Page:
Are you making Hot Cross buns tomorrow? I plan to make them tomorrow afternoon for Sunday Easter dinner. These buns are so delicious, fragrant and a beautiful addition to any Easter dinner table. I posted the recipe last year on March 30, you can get the recipe here.
I haven’t been blogging much this month. Other life demands have kept me from this, one of my favorite past times. My last blog post was a blog book tour for and it was beautiful.
When the tour ended the publisher sent out a thank you email to all the blog writers who had participated. I was stunned to see this quote of mine, as part of their email.
“From the beginning, this book is a real page-turner. Oh, it’s not filled with the super-sleuth heroin and a murder mystery to solve. It’s a page-turner because once I started reading Kara’s words about how Grace showed up in her life, I couldn’t get enough. Page after page she described the horrors of cancer and then she wrapped it all up in the love and compassion of friends, the strength she found in her hero, her husband, and finally the mercy and grace and love that she experienced from Jesus.”
Driving into town last week I read this sign in a local church yard. A half truth, a “little white lie”, a twist of truth … is still a whole lie. This has bounced around in my head all through the week, not to mention the many times I drove that road in to town and read the sign.
I am studying 2 John this week. From the study 2 John 1:6 is my memory verse.
Having just gone through Holy Week and Easter weekend, it seems there was a lot of conversation on television, in the grocery stores, and among friends about Jesus. About The Bible and doctrines of the Bible. Often times I feel that when I choose sound Bible doctrine over what is socially accepted I come off as being narrow-minded or judgmental.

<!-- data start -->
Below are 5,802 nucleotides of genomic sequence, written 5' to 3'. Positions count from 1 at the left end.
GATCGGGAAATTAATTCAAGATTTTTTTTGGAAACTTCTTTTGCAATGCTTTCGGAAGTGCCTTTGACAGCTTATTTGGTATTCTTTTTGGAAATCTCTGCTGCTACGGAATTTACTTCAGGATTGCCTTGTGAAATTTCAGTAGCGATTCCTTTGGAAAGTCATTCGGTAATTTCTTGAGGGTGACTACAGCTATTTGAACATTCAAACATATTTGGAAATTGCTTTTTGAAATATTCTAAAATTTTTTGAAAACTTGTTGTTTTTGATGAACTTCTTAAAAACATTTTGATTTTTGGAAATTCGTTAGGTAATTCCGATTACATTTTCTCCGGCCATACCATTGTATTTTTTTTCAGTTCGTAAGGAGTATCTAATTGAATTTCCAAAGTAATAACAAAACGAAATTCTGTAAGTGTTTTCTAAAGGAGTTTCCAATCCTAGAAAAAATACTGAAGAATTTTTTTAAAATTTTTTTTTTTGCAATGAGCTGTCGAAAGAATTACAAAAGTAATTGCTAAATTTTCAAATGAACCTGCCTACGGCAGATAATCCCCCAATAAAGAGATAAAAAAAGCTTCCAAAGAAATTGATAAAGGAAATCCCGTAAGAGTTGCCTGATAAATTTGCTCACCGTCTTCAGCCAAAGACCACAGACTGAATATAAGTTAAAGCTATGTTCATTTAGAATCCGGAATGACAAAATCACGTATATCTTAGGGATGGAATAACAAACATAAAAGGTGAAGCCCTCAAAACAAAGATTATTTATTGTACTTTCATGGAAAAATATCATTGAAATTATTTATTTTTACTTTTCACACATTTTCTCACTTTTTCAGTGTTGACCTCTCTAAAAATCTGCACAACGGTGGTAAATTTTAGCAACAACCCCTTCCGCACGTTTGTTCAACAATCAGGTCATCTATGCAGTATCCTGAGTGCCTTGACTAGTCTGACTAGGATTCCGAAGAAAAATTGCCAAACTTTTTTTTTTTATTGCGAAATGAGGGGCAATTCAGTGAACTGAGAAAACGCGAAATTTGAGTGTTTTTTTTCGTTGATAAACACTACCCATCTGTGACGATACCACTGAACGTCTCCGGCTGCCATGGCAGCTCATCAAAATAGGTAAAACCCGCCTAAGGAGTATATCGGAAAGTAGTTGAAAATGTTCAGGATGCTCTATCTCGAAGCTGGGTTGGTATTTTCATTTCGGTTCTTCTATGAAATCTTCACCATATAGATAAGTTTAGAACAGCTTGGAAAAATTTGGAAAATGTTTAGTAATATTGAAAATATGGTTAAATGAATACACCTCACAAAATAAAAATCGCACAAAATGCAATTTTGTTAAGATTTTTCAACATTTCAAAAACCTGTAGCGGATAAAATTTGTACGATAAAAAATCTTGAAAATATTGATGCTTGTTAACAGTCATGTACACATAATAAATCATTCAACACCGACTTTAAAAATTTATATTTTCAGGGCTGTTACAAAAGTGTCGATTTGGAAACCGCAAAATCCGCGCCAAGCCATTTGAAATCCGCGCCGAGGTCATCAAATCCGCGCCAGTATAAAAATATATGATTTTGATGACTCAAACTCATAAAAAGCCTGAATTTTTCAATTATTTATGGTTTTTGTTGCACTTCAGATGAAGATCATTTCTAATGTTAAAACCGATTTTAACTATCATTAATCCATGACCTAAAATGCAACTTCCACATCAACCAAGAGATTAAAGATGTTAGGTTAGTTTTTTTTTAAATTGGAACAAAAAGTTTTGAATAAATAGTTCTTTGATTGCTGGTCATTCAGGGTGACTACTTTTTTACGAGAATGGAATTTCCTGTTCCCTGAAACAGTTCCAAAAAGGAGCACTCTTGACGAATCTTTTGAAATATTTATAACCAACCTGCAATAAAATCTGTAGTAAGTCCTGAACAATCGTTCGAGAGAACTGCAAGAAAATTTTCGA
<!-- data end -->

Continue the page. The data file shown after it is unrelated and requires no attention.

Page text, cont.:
Then I read a sign that says a half truth is still a whole lie. In 2 John he encourages Believers to live in truth and walk in love for one another. That is what I want to do … walk in love for all others.
Do you ever struggle with that line between half truth and whole lie or between living in this world but not being of this world?
I pray you have a week filled with the truth imparted to us by the life of Jesus Christ and that each day you find time to walk in love for one another.
“And Jesus going up to Jerusalem took the twelve disciples apart in the way, and said unto them, Behold, we go up to Jerusalem; and the Son of man shall be betrayed unto the chief priests and unto the scribes, and they shall condemn him to death, And shall deliver him to the Gentiles to mock, and to scourge, and to crucify him: and the third day he shall rise again.” Matthew 20: 17-19KJV
Do you have special plans for this Easter weekend? Do any of those plans include a little time in the kitchen? Here are a few of my favorite spring and holiday recipes. Happy Baking!
Overnight Baked French Toast (oops, sorry about the Christmas dishes!) This is a great recipe because it can be made on Saturday and ready to bake Sunday morning. No fuss, no muss!
Fresh strawberry cake! This is one of the best recipe I have ever made for flavor, texture and all around tasty “wow” feature!
I’ll be making Hot Cross Buns on Saturday for a Sunday Easter dinner with friends. These hot cross buns are easy and so incredibly delicious when served slightly warmed. (Not enough to melt the cross!)
It’s Easter week and my sous-chef dish-washing mom and I are invited to a friend’s house for breakfast tomorrow. I want to take a little something to the hostess. It is the southern way. So, after church today I decided to make Hot Cross Buns.
I have made them before but not for a long time. If memory serves me right I think in the past I have made regular yeast rolls and placed a frosting cross on the top! Yikes.But now I have Google. Through wandering the internet of hot cross buns I read recipe after recipe that were similar but yet with differing amounts of the usual ingredients. I read review after review. Finally I decided on a recipe from The Food Network. Good reviews, reasonable list of ingredients and a nice picture.